Synopsis by Hal Erickson
Lina Wertmuller's Ciao Professore was released in Italy as Il Speriamo che me la Cavo. Paolo Villago plays an urbane, supercillious schoolteacher who hopes to be assigned to an upper-crust district. Instead, a bureaucratic snafu ships Villago to the impoverished town of Corzano. Of the fifteen third-graders in his class, only three show up on the first day of school. Fortified with condescention and disgust, Villago personally sets out to collect his deliquent students. He discovers that most of them are absent because they're forced on a daily basis to hustle for their very survival; in some instances, the kids are their familys' sole support. Villago not only develops a stronger understanding and bond with the children, but he also ends up adopting their street smarts in a moment of crisis. Based on Me, Let's Hope I Make It, a collection of essays written by Neapolitan street kids and edited by Marcello D'Orta, the location-filmed Ciao Professore is one of Lina Wertmuller's most benign and life-affirming efforts. Enhancing its appeal is the use of non-professionals for most of the secondary roles.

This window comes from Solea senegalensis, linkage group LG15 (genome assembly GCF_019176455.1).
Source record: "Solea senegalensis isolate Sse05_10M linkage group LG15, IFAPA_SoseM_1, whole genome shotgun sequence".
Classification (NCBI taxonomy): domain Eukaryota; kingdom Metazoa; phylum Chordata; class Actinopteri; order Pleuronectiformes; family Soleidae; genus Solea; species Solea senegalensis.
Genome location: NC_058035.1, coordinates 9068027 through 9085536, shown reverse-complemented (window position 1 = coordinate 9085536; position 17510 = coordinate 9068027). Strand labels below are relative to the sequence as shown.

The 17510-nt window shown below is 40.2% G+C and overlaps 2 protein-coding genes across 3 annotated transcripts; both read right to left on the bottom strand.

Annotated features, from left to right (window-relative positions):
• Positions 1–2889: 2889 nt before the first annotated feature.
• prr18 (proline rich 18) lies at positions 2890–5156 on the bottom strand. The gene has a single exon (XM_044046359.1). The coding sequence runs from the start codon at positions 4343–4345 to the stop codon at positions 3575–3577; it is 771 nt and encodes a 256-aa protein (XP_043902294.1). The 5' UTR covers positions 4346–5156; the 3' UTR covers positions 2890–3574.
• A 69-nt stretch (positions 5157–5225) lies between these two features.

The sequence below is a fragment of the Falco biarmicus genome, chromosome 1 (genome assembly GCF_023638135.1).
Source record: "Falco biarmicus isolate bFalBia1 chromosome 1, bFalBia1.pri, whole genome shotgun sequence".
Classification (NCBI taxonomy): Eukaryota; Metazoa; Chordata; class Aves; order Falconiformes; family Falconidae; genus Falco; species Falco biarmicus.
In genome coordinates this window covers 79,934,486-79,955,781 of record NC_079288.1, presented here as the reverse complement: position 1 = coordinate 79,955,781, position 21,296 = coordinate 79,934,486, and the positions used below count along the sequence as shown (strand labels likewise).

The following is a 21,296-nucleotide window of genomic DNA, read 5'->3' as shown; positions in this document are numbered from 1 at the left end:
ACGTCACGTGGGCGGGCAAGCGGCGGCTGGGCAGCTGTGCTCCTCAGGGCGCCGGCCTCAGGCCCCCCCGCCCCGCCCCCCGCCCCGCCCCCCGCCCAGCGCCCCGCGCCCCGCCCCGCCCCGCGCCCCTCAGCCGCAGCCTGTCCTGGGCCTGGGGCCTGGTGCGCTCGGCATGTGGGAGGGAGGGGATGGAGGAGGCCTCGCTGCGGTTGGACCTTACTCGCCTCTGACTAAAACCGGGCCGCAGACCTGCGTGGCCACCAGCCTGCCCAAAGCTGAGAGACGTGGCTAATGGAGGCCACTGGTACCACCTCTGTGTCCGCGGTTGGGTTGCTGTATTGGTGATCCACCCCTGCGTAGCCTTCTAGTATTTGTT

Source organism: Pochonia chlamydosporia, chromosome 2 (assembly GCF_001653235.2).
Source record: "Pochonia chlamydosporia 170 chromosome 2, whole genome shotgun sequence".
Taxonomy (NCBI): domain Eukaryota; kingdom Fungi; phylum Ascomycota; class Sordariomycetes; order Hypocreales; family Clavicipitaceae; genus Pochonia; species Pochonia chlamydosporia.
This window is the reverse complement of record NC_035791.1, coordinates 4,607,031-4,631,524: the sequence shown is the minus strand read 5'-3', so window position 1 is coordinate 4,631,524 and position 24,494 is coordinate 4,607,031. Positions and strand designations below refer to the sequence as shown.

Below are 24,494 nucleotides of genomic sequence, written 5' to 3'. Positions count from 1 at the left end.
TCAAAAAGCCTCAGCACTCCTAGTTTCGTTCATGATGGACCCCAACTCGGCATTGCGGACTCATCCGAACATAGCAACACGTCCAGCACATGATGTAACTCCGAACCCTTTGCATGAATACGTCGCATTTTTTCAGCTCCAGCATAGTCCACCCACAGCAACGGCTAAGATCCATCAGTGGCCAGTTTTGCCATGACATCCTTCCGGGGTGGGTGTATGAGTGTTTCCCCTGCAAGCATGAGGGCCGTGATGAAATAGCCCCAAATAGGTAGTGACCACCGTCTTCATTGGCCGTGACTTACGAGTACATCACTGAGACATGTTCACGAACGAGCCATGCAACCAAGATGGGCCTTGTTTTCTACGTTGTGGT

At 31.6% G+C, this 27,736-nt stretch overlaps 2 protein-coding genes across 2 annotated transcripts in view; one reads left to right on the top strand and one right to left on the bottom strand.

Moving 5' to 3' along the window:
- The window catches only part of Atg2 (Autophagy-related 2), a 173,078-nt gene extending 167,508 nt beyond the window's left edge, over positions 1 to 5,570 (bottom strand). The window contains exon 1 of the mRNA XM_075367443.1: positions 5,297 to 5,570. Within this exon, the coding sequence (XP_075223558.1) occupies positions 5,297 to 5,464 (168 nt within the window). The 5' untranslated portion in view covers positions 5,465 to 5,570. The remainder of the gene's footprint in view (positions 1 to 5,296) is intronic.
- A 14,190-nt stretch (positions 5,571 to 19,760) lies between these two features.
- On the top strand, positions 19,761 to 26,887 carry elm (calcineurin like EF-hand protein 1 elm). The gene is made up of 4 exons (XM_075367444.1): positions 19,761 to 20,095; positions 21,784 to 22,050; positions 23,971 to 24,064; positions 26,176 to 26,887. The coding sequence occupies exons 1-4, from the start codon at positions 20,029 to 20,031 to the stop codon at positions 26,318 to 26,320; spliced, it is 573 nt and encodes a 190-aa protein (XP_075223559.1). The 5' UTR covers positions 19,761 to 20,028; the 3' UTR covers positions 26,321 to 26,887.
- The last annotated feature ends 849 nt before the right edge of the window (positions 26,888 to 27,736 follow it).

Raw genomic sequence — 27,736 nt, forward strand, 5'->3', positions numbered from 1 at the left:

cross-cultural-relations, culture-clash, friendship, love, poverty, student, teacher